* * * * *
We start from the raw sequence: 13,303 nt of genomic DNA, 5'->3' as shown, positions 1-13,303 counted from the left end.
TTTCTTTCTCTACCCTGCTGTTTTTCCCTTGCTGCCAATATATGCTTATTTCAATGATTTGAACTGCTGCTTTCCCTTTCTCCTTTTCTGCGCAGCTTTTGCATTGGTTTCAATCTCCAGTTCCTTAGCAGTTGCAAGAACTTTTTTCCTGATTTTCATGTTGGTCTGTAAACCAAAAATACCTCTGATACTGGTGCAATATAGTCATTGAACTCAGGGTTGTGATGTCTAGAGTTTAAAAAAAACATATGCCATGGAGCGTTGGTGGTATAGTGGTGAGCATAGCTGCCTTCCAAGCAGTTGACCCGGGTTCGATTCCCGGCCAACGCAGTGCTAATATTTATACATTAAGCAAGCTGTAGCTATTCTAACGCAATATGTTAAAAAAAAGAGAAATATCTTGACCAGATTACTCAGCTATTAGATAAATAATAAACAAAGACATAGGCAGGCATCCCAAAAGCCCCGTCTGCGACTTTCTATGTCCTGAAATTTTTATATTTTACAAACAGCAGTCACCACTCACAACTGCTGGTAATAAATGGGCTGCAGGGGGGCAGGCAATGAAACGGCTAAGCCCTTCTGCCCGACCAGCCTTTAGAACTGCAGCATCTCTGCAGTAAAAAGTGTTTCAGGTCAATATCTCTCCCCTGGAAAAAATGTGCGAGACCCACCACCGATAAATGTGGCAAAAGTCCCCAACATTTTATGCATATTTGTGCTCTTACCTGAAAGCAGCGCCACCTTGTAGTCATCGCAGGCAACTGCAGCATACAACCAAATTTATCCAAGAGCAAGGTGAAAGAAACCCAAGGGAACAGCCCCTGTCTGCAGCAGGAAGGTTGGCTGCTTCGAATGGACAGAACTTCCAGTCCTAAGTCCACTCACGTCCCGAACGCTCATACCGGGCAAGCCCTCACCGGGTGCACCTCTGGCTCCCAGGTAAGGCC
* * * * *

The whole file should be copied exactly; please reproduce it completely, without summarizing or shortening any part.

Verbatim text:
We start from the raw sequence: 13,303 nt of genomic DNA, 5'->3' as shown, positions 1-13,303 counted from the left end.
TTTCTTTCTCTACCCTGCTGTTTTTCCCTTGCTGCCAATATATGCTTATTTCAATGATTTGAACTGCTGCTTTCCCTTTCTCCTTTTCTGCGCAGCTTTTGCATTGGTTTCAATCTCCAGTTCCTTAGCAGTTGCAAGAACTTTTTTCCTGATTTTCATGTTGGTCTGTAAACCAAAAATACCTCTGATACTGGTGCAATATAGTCATTGAACTCAGGGTTGTGATGTCTAGAGTTTAAAAAAAACATATGCCATGGAGCGTTGGTGGTATAGTGGTGAGCATAGCTGCCTTCCAAGCAGTTGACCCGGGTTCGATTCCCGGCCAACGCAGTGCTAATATTTATACATTAAGCAAGCTGTAGCTATTCTAACGCAATATGTTAAAAAAAAGAGAAATATCTTGACCAGATTACTCAGCTATTAGATAAATAATAAACAAAGACATAGGCAGGCATCCCAAAAGCCCCGTCTGCGACTTTCTATGTCCTGAAATTTTTATATTTTACAAACAGCAGTCACCACTCACAACTGCTGGTAATAAATGGGCTGCAGGGGGGCAGGCAATGAAACGGCTAAGCCCTTCTGCCCGACCAGCCTTTAGAACTGCAGCATCTCTGCAGTAAAAAGTGTTTCAGGTCAATATCTCTCCCCTGGAAAAAATGTGCGAGACCCACCACCGATAAATGTGGCAAAAGTCCCCAACATTTTATGCATATTTGTGCTCTTACCTGAAAGCAGCGCCACCTTGTAGTCATCGCAGGCAACTGCAGCATACAACCAAATTTATCCAAGAGCAAGGTGAAAGAAACCCAAGGGAACAGCCCCTGTCTGCAGCAGGAAGGTTGGCTGCTTCGAATGGACAGAACTTCCAGTCCTAAGTCCACTCACGTCCCGAACGCTCATACCGGGCAAGCCCTCACCGGGTGCACCTCTGGCTCCCAGGTAAGGCC